What is the maximal linear mixed effects model of a 2 x 2 within-subject and within-item factorial design with multiple observations for each subject-item-factor level combination: m1 (as I have seen quite often) but why not m2 or even m3?

m1: Y ~ 1 + A*B + (1 + A*B|subject) + (1 + A*B|item)

m2: Y ~ 1 + A*B + (1 + A*B|subject) + (1 + A*B|item) + (1|subject:item)

m3: Y ~ 1 + A*B + (1 + A*B|subject) + (1 + A*B|item) + (1 + A*B|subject:item)

I know that these models are often over-parameterized but if one wants to start with the maximal model and try to find an 'optimal' model via reduction, then it should be the correct maximal model in the first place.


Models m2 and m3 can only be estimated if you have repetitions on the level of the participant-item combination. For m3 for the full factorial design. Otherwise this random effect is confounded with the residual variance.

In our recent chapter we wrote the following about this issue (in footnote 6):

If we had replicates for each combination of participant and item, we could additionally estimate random effects for the random effects grouping factor resulting from the participant-by-item interaction, potentially with random slopes for all fixed effects. With such data, such a model would constitute the maximal model. As the example experiment however did not include this data, this effect is confounded with the residual variance and cannot be estimated.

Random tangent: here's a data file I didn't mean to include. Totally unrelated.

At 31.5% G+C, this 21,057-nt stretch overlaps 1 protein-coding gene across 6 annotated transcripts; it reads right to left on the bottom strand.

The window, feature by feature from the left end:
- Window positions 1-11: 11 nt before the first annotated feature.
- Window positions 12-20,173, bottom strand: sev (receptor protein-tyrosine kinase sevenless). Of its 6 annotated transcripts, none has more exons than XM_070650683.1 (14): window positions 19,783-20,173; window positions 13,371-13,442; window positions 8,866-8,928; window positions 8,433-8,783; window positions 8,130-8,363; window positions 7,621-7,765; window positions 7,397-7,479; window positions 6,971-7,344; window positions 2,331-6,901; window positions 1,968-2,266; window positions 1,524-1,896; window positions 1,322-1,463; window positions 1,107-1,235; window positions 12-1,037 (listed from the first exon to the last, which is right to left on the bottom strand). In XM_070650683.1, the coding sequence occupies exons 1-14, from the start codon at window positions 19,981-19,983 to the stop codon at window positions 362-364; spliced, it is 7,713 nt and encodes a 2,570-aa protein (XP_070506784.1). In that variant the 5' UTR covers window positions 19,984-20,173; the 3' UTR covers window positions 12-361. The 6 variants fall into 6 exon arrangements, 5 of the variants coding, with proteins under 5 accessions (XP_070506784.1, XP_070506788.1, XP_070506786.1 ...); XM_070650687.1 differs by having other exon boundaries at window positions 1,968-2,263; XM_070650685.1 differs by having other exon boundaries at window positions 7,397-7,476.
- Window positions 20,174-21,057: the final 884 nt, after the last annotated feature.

To sum this up, for this and all other random effect parameter you need more than one data point for each level of the random-effect grouping factor and fixed-effect factor. Otherwise it cannot be estimated. lme4 will also produce a corresponding error and not estimate such a model.

  • $\begingroup$ Thanks, that's in line with my (limited) understanding. Can you elaborate on the fact that the random effect is confounded with the residual variance otherwise (i.e. what does this mean)? I could also ask this as a separate question if you think that's a better idea.. $\endgroup$
    – statmerkur
    Jan 27 '18 at 15:18
  • $\begingroup$ Maybe the following link helps: singmann.org/… $\endgroup$
    – Henrik
    Jan 27 '18 at 17:50
  • 1
    $\begingroup$ You need at least one independent data point to identify each free parameter. In this case you would have one more parameters than data points (the residual variance). Then your model parameters are not identified. In other words, the random effects are confounded with the variance. It is all about counting parameters. $\endgroup$
    – Henrik
    Jan 27 '18 at 23:02
  • $\begingroup$ Does this also apply to continuous covariates? I.e., how many data points are needed to estimate random intercepts and/or random slopes for a continuous covariate? $\endgroup$
    – statmerkur
    Feb 3 '18 at 21:25
  • $\begingroup$ This applies exactly in the same manner for continuous covariates. With only one data point you cannot estimate a random slope. Note however that you probably want more than just the necessary number for estimating the continuous random slope in a reasonable manner. $\endgroup$
    – Henrik
    Feb 3 '18 at 23:12

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